Other Notable Performers:

Dovydas Neverauskas, RHP – 5.0 IP, 0 H, 0 R, 0 ER, 0 BB, 6 K, 0 HR

Pablo Reyes, 2B – 1-for-3, RBI

Michael Suchy, RF – 1-for-4, 3B

Game Notes: Colten Brewer had a rough outing, which paved way for an incredible showing from Dovydas Neverauskas. He pitched five innings and the only batter that reached base was on an error. He had six strikeouts and seven ground outs. Neverauskas was a starter at the beginning of the year, but control issues pushed him to the bullpen. He has always been a pitcher that hasn’t had the results that match his potential, but he looked even better than that on Thursday.

The Power couldn’t do much on offense, with just five hits and a 1-for-6 with runners in scoring position. They also committed three errors in the field. Cole Tucker went 1-for-3 and he’s now hitting .341(14-for-41) in his last ten games. Connor Joe is hitting .154 through seven games.


  • Heredia: “According to the stadium gun, he was 87-91 MPH in the first and he hit 92 MPH in the second inning.”

    It doesn’t sound like anything special. A “soft” tossing righty with bad command?

    • Yeah, that’s damning Heredia with the faintest of praise. Close to a non-prospect at that velocity.

    • And reading thru the article there were a number of good defensive plays behind him and runners thrown out trying to advance. Not good.

    • At this point, Heredia is only a notable prospect by name value.

      If he was John Smith and signed in the12th round for slot value there wouldn’t be a single one of us talking about him on a regular basis.

  • Speaking of blocked players, if not for Diaz and Sanchez, I bet Valle would be at Indy?

    • John Dreker
      May 22, 2015 8:56 am

      He probably would, but he’s getting a chance to play often at Altoona instead of backing up one of the others. That has to be better for his progress.

  • John Dreker
    May 21, 2015 10:10 pm

    Before anyone looks at the boxscore for Altoona and sees three caught stealing for Valle and thinks I made a mistake, here is a lesson in MiLB software. Since the beginning of their site, they have made the same mistake, crediting a caught stealing to the catcher when the pitcher picks off a runner that gets thrown out at the next base. That is technically a caught stealing, but Valle had nothing to do with it, yet they ALWAYS since the beginning of time, mark it as both a caught stealing and a pick off. I don’t know why, I’ve told them about, I’m sure many others have as well. I’ve seen it so many times, that I know to check. Trust me, Valle threw out two runners and he doesn’t get credit for the third. MiLB doesn’t keep fielding stats on their site(except errors) so it doesn’t matter(for stats purposes) if they get it wrong.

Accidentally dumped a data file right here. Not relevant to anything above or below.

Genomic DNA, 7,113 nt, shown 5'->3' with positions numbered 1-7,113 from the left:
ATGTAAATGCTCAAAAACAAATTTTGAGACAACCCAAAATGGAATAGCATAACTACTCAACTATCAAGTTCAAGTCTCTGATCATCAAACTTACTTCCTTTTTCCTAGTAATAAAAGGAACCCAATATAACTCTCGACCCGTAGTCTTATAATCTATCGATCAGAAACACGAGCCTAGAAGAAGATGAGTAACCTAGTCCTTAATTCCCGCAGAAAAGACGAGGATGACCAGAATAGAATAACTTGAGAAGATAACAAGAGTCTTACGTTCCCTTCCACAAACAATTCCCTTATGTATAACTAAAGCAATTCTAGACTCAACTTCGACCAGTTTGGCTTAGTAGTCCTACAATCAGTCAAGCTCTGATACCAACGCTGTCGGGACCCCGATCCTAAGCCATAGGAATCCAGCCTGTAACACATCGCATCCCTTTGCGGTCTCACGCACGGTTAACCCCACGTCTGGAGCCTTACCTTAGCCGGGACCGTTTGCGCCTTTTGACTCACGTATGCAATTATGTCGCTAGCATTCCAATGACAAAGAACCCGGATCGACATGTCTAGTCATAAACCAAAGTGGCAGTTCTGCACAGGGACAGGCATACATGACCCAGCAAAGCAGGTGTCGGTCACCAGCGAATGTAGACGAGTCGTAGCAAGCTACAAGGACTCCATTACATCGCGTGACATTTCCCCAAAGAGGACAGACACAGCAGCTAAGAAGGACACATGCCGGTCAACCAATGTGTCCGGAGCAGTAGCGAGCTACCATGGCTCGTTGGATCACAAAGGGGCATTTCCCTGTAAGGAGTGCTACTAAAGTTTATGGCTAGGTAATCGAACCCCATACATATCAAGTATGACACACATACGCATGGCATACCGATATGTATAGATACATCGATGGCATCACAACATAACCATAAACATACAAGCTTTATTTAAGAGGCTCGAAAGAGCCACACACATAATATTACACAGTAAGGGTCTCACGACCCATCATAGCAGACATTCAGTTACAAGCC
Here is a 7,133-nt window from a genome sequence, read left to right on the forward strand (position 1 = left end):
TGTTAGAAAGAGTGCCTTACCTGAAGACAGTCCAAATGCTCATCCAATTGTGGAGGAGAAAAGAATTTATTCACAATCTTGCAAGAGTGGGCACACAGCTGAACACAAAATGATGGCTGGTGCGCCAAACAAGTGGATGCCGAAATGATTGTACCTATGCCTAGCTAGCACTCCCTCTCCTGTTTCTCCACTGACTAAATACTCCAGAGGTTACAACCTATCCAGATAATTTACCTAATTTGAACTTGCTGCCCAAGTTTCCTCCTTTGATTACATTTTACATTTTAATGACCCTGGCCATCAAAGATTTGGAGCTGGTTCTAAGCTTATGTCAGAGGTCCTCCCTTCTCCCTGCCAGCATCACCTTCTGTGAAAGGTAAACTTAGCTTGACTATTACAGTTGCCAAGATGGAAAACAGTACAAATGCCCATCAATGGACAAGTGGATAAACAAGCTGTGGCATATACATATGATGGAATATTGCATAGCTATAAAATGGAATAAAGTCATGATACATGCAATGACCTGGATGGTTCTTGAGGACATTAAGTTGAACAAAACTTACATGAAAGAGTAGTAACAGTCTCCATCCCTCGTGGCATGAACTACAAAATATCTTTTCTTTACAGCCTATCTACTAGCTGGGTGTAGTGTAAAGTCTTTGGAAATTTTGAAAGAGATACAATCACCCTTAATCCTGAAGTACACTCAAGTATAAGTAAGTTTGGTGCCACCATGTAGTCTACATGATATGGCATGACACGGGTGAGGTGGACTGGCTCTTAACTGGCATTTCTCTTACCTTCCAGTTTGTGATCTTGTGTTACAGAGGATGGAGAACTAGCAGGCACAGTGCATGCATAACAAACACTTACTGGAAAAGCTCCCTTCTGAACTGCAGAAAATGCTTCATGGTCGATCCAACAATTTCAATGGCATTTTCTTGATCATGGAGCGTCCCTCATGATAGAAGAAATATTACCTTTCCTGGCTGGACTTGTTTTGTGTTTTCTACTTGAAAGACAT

• Were they pitching around Bell or is his eye that good?

      • John Dreker
        May 21, 2015 10:20 pm

        I was following the Bradenton game and since Altoona was on the road, we didn’t have anyone there. His first inning walk was with a man on first, so probably all Bell there considering the inning/situation. In the fifth, he led off the inning, but in the seventh, he was walked after a Moroff one-out double. They may have been pitching around him, but it also brought the tying run to the plate, so probably not. I’d credit him with all three walks tonight

        • That gives Bell 21 walks against 14 K’s. I find that to be quite impressive especially considering he’s 2.6 years younger than the average player in AA. He may need more time to develop at first base and he may not be hitting homers but there’s no doubt in my mind that he can hit major league pitching.

          • John Dreker
            May 22, 2015 11:39 am

            I believe at worst, he is a Mark Grace type hitter, but he will stick around the minors at least until June next year, as they hope he shows over the fence power and gets better at first base.

            • Scary profile for a guy who won’t add any value in the field or on the bases and has serious questions about facing LHP.

              • Where are you getting that? Bell’s OPS against LHP last season was a solid .800 and he’s at .845 in a small sample size this year. As for speed, he’s not a base stealer but he’s had enough to hit 5 triples this season. For a first baseman, he should be adequate there and in the field once he fully learns the position.

                The big question on Bell is whether his current gap power develops into HR power, but his hit tool is superb and his K/BB rates keep improving. He’s never going to be peak Ryan Howard, but he can offer a lot of value with the things he does well.

                • And Gregory Polanco was a career .822 OPS hitter against LHP, until he got to the Major Leagues.

                  They say you have to scout the swing and tools more than results in the minors, especially for small sample stats like short-side splits, because the variation in talent is so much bigger than in the Major Leagues. And they’re right. I simply don’t think Josh Bell’s awkward, two-part swing is going to play from the right side.

                  As for the other parts of the game you mentioned, that is my exact point. “Adequate” defense and base running at 1B doesn’t move the needle. A guy that’s only adequate has to mash in order to be an above average player.

                  What scares me about the “Mark Grace type” comp is that Mark Grace was a generational talent at what he did. The realistic result of a “Mark Grace type” 1B – a high contact, moderate-to-low power 1B – is James Loney; and James Loney, even as a plus defender and runner for the position, is no more than a league-average player at his absolute peak. More often than not worth around a win.